Purdue Extension will co-host a meeting in Wabash on opportunities and available technology for “second generation” bioenergy crops. The meeting will be from 9:30 a.m. to 3:30 p.m. Oct. 28 at the Wabash County REMC at 350 Wedcor Ave. Doors will open at 9 a.m. Renewable energy Extension specialist Chad Martin stressed the importance of providing education on second-generation bioenergy sources such as switchgrass and other warm-season grasses. He said the meeting will be helpful to farmers, agribusiness professionals, Extension educators, state and federal agricultural staff, energy entrepreneurs, biofuel refinery employees and others interested in biofuels. “With the emergence of second-generation biofuel facilities in Iowa and the talk of more proposed facilities throughout the Corn Belt, it is critical that those involved in all sectors of the bioenergy feedstock supply chain be aware of the opportunities and technologies available to meet this emerging market,” said Martin, an organizer of the meeting who will give the welcoming.
Martin recently attended a conference in Iowa that focused on exploring conservation agriculture practices and bioenergy grass production. He toured DuPont’s new second-generation cellulosic ethanol plant in Nevada, Iowa, that will be capable of producing 30 million gallons a year. At the Extension meeting, bioenergy experts will give presentations in the morning and field demonstrations in the afternoon. Bus transportation will be provided.
Topics and presenters:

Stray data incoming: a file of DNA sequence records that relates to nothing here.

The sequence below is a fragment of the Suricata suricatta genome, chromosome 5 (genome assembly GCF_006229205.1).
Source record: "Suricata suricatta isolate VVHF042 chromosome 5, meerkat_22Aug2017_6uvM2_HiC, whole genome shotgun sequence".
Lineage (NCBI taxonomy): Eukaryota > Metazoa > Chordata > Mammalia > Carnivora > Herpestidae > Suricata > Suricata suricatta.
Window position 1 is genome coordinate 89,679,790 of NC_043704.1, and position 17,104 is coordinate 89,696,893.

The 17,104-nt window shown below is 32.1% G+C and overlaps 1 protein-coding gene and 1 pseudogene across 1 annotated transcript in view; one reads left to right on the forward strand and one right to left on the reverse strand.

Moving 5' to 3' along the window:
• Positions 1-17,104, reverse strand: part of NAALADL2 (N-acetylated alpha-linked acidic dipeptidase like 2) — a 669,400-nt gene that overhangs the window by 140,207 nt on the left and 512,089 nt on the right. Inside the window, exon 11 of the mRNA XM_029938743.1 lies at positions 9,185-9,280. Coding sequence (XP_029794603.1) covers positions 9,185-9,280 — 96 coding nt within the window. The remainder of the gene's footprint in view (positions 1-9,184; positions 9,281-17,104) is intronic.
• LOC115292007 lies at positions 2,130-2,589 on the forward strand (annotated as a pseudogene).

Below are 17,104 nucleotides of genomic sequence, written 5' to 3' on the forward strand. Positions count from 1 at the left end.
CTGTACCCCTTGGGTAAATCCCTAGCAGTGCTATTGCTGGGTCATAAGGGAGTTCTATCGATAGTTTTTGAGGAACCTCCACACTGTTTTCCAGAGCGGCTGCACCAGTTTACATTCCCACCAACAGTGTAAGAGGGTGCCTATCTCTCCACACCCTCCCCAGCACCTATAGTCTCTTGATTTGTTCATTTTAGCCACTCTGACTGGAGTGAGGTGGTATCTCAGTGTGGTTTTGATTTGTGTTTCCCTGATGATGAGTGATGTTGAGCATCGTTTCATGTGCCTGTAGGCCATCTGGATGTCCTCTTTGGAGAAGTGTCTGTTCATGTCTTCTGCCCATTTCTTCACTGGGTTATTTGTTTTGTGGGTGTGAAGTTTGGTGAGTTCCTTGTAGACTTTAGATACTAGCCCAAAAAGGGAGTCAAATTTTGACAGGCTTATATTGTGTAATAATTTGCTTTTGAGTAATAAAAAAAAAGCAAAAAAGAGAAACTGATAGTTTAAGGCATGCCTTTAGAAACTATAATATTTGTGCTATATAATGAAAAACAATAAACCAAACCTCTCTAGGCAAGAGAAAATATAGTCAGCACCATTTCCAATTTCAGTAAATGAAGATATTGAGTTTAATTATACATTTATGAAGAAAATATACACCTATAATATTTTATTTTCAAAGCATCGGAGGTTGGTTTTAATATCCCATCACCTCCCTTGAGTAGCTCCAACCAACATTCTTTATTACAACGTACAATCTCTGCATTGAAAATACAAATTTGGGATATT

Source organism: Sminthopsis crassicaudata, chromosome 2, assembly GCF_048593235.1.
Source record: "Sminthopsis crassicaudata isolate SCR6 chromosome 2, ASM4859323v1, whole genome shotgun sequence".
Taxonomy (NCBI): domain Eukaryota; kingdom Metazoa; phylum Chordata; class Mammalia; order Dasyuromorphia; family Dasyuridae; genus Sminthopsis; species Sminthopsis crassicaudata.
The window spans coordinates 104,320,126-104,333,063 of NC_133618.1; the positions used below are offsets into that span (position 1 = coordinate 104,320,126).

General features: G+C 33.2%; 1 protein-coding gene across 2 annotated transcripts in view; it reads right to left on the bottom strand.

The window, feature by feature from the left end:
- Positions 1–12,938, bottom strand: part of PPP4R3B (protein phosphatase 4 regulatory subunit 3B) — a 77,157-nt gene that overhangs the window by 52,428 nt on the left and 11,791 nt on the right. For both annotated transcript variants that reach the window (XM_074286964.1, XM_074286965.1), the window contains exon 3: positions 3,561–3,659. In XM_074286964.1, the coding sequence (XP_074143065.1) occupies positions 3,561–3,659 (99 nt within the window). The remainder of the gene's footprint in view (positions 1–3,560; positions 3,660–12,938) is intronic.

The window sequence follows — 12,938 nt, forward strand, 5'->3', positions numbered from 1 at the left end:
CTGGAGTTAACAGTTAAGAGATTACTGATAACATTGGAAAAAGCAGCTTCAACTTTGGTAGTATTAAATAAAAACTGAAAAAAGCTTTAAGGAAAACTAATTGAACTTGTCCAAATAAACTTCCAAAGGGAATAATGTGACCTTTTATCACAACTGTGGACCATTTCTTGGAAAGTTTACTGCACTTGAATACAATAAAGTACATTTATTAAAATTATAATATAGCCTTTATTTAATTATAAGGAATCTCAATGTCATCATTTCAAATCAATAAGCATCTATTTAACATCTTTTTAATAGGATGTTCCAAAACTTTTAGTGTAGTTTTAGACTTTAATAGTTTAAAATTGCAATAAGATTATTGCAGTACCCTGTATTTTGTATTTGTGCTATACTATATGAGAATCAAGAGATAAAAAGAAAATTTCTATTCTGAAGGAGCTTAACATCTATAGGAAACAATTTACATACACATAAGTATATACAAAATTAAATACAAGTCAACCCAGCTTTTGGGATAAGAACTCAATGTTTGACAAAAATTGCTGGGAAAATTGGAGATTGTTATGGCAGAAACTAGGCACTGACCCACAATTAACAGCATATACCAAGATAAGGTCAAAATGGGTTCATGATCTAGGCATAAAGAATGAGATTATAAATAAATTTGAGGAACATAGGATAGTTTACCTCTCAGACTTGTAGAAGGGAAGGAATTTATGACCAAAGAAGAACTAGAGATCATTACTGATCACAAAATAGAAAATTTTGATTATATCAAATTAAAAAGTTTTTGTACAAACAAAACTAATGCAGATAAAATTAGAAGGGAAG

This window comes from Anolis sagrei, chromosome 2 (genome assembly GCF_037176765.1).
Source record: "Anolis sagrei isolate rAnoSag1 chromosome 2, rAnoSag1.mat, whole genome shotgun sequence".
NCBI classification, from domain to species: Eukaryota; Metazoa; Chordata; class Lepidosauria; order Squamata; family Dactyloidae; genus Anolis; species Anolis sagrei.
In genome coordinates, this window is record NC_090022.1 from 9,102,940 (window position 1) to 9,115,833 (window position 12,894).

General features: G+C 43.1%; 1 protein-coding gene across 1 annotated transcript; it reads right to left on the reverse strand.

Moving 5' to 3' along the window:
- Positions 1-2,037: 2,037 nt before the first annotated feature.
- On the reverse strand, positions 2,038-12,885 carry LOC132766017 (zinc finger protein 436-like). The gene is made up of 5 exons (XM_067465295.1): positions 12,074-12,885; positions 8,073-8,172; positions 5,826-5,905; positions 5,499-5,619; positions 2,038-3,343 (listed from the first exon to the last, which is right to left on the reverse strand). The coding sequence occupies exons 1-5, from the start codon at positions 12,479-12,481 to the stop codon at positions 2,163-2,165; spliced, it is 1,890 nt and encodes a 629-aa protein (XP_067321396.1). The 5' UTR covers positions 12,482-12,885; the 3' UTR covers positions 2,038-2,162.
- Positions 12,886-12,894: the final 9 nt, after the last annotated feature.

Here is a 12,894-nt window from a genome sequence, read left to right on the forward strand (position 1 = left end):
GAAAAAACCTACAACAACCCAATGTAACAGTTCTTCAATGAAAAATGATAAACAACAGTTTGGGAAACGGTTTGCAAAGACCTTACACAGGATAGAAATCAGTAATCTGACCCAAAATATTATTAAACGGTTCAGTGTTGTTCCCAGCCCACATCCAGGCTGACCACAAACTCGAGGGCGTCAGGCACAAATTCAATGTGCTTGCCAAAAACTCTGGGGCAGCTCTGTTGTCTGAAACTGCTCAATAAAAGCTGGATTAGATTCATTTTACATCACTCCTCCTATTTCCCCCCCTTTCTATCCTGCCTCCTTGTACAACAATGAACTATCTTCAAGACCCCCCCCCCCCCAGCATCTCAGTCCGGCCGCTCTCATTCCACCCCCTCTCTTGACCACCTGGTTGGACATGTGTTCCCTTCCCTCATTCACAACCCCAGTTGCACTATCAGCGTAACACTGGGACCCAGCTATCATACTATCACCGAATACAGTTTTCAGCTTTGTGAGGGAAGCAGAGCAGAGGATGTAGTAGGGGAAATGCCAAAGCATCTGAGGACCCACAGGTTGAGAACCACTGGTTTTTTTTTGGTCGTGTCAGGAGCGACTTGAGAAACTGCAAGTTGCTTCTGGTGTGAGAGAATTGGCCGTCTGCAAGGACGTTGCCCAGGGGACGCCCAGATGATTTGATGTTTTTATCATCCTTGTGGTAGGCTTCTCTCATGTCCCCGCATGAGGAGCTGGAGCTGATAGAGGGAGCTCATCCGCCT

* “Policy Update for Bioenergy Production.” Wally Tyner, energy policy specialist with the Purdue Department of Agricultural Economics.
* “Cornrower Stover Recovery Equipment.” Jim Straeter, inventor of the Cornrower.
* “Precision Ag Technology for Biomass Recovery.” David Muth, senior vice president of analytics at AgSolver Inc.
* “Conversion Technology Update.” Nate Mosier, Purdue associate professor of agricultural and biological engineering.
* “Watershed Benefits Growing Second-Generation Bioenergy Crops.” Cibin Raj, Purdue postdoctoral research associate of agricultural and biological engineering.
* “Warm-Season Grass Production Observations and Results.” Keith Johnson, Purdue Extension forage specialist.
The afternoon portion of the meeting will be a bus tour of a CenUSA Bioenergy demonstration plot of switchgrass and other warm-season grasses at the Sweeten Farm near Roann. CenUSA, supported by the U.S. Department of Agriculture’s National Institute of Food and Agriculture, is a project in which Purdue and several universities are researching and demonstrating the production of switchgrass varieties on various soil types and climates, measuring yields and observing conservation benefits.
Participants also will see the Cornrower harvesting and collecting corn stover as demonstrated by Rochester New Holland Inc.
To register, contact Curt Campbell at firstname.lastname@example.org by Oct. 23. Registration fee of $25 is due the day of the event. Checks should be made payable to Purdue University-Wabash County Education Fund. Registrants should specify any food or transportation needs.